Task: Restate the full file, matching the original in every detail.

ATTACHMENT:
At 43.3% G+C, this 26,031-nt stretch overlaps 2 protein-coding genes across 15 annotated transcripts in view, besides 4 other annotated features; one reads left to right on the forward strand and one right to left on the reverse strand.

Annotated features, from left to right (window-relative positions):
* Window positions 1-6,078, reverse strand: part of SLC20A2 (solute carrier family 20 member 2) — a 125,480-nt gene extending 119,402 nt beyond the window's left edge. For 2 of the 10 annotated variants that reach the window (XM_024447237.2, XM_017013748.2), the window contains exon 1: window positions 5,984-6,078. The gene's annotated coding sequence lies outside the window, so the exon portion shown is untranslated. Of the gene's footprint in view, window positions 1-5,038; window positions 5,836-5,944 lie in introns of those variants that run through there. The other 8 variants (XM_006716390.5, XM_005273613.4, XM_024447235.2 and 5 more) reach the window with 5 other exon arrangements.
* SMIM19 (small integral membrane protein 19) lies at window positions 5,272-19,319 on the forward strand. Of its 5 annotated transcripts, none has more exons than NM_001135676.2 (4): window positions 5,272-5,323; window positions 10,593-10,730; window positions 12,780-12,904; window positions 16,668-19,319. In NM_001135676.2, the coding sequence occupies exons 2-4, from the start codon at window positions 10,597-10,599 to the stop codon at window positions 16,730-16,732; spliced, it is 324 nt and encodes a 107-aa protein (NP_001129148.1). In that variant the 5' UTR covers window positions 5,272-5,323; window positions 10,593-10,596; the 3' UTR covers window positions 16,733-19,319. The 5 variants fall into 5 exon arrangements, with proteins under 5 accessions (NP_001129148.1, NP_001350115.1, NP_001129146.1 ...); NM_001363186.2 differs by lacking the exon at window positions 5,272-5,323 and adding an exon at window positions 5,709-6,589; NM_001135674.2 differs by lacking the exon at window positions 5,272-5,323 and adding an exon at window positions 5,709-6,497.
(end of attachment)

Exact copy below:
At 43.3% G+C, this 26,031-nt stretch overlaps 2 protein-coding genes across 15 annotated transcripts in view, besides 4 other annotated features; one reads left to right on the forward strand and one right to left on the reverse strand.

Annotated features, from left to right (window-relative positions):
* Window positions 1-6,078, reverse strand: part of SLC20A2 (solute carrier family 20 member 2) — a 125,480-nt gene extending 119,402 nt beyond the window's left edge. For 2 of the 10 annotated variants that reach the window (XM_024447237.2, XM_017013748.2), the window contains exon 1: window positions 5,984-6,078. The gene's annotated coding sequence lies outside the window, so the exon portion shown is untranslated. Of the gene's footprint in view, window positions 1-5,038; window positions 5,836-5,944 lie in introns of those variants that run through there. The other 8 variants (XM_006716390.5, XM_005273613.4, XM_024447235.2 and 5 more) reach the window with 5 other exon arrangements.
* SMIM19 (small integral membrane protein 19) lies at window positions 5,272-19,319 on the forward strand. Of its 5 annotated transcripts, none has more exons than NM_001135676.2 (4): window positions 5,272-5,323; window positions 10,593-10,730; window positions 12,780-12,904; window positions 16,668-19,319. In NM_001135676.2, the coding sequence occupies exons 2-4, from the start codon at window positions 10,597-10,599 to the stop codon at window positions 16,730-16,732; spliced, it is 324 nt and encodes a 107-aa protein (NP_001129148.1). In that variant the 5' UTR covers window positions 5,272-5,323; window positions 10,593-10,596; the 3' UTR covers window positions 16,733-19,319. The 5 variants fall into 5 exon arrangements, with proteins under 5 accessions (NP_001129148.1, NP_001350115.1, NP_001129146.1 ...); NM_001363186.2 differs by lacking the exon at window positions 5,272-5,323 and adding an exon at window positions 5,709-6,589; NM_001135674.2 differs by lacking the exon at window positions 5,272-5,323 and adding an exon at window positions 5,709-6,497.